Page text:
[I smoke my last few days' cigarettes]

I smoke my last few days' cigarettes

and feel like I'm a cliff,


or the day's a cliff,

or the time in the morning


in New York is a cliff—

honeycomb lungs and wrecked throat—


airport by 8 a.m., ragged

in the blue light. Savannah by noon.


Dad in the Toyota, black

and splattered with fort mud, cluttered


with fishing gear, shotgun shells, turkey feathers.

We take off straight for the mountains


in Saluda. I crack open pistachios,

pass them to my dad, throw


the dusty shells on the floor.

Still feel like I'm a cliff—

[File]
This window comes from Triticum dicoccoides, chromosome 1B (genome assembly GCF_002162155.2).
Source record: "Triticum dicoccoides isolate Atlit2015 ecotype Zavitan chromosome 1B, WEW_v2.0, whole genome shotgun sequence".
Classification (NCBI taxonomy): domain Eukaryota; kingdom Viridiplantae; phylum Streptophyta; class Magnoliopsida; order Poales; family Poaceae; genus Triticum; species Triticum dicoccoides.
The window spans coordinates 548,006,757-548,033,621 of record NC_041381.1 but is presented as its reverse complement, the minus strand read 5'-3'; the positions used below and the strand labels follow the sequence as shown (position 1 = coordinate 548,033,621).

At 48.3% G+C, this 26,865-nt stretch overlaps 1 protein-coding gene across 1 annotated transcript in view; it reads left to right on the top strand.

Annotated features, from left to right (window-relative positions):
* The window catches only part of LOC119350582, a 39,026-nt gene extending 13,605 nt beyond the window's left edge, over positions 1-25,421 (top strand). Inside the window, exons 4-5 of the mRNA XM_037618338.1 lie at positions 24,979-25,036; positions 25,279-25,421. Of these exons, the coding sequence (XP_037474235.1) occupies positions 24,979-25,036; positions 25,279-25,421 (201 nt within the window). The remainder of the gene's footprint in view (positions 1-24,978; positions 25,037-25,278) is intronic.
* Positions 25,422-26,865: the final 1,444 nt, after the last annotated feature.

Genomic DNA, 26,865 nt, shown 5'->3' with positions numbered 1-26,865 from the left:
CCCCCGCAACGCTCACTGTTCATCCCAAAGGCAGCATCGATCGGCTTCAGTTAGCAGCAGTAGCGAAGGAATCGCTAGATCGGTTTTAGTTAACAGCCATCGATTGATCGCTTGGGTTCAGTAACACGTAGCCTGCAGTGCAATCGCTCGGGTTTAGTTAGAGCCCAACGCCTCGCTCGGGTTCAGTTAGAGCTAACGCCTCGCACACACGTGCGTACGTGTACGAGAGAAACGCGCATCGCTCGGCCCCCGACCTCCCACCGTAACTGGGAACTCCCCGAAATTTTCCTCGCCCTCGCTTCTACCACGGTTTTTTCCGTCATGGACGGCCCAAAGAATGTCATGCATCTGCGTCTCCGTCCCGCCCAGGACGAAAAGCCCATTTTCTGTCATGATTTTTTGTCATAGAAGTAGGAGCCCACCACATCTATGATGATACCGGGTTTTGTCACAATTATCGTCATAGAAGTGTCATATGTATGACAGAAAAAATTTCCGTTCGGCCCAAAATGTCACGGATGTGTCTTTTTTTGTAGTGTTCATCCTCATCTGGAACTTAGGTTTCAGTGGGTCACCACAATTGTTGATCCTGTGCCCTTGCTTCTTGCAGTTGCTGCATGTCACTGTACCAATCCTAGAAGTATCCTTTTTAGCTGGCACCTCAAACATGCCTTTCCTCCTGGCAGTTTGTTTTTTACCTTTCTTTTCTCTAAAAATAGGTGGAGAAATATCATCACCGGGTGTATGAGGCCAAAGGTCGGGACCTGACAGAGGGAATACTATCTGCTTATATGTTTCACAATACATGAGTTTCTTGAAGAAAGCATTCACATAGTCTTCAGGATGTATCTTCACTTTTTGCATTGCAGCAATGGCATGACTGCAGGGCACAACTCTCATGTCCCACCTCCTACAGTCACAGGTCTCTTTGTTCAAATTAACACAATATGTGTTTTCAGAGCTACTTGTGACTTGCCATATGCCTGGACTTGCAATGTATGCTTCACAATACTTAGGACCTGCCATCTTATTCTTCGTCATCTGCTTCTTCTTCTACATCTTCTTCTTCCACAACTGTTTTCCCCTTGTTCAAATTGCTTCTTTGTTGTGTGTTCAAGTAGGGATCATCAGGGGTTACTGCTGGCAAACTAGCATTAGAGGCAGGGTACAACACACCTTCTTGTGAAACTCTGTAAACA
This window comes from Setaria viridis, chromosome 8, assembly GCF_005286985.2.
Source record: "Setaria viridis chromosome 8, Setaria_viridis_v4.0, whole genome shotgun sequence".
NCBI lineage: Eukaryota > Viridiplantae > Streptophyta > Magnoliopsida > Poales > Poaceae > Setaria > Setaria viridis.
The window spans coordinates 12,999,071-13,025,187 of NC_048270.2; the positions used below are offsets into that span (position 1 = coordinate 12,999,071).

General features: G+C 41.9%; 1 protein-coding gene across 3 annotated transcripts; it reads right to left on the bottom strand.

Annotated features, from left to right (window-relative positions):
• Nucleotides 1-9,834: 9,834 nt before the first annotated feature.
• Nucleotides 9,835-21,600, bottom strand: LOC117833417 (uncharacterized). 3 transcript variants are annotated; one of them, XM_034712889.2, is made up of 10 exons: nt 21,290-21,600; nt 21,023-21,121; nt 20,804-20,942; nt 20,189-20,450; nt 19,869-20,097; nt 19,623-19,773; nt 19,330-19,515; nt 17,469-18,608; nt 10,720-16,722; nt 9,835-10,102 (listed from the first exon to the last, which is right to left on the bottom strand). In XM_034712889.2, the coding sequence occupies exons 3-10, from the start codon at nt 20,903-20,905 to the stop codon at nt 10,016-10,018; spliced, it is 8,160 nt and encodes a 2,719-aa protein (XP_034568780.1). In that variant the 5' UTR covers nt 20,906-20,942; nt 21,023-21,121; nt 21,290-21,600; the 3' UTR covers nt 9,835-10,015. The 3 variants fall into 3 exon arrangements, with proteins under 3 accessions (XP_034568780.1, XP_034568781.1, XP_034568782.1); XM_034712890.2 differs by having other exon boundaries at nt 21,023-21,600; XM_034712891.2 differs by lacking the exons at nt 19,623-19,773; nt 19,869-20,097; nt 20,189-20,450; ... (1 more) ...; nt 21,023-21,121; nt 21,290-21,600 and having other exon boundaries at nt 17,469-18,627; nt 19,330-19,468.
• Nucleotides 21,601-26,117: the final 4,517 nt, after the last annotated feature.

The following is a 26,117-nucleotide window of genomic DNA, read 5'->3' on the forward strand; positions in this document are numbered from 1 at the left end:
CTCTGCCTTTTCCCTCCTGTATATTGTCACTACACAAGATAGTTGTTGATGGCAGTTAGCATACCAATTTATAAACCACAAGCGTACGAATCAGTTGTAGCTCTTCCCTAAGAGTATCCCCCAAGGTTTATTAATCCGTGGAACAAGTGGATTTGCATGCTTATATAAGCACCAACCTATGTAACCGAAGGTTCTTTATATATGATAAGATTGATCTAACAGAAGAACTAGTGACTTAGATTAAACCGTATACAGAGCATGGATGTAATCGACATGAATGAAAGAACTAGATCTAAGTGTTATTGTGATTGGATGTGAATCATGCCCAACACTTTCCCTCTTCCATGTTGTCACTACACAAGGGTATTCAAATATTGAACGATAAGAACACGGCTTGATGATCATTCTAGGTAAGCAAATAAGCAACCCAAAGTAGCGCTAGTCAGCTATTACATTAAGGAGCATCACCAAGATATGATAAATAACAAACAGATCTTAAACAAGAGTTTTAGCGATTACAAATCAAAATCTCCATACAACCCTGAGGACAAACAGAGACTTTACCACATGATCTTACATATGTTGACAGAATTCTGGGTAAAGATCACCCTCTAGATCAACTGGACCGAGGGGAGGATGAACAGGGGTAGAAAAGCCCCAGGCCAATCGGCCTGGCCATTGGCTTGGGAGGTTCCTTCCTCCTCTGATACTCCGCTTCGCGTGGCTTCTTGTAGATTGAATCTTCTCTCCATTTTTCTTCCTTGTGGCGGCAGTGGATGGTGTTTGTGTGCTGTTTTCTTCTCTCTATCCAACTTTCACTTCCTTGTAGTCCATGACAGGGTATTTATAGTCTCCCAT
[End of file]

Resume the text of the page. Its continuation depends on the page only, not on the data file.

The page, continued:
just in motion. My dad hasn't noticed

anything abrupt or crumbly


or cigarette stenched about me yet.

The problem with being a cliff


is becoming an edge

against everything, although the view


has its advantages. When we get

to his fishing buddy's house,


I hula-hoop on the deck

over a sloping gully of kudzu


until the casting lesson begins in the yard

where I learn how to feel


the line let out, before I hear stories

about my dad in his drinking days,


before I hook the fly

in the pitch pine, before I sit


and look over the back porch ledge

to see a beady black hummingbird


come down from some canopy

to hover at the edge of the feeder


and notice how its tiny feet

must make for lighter flight.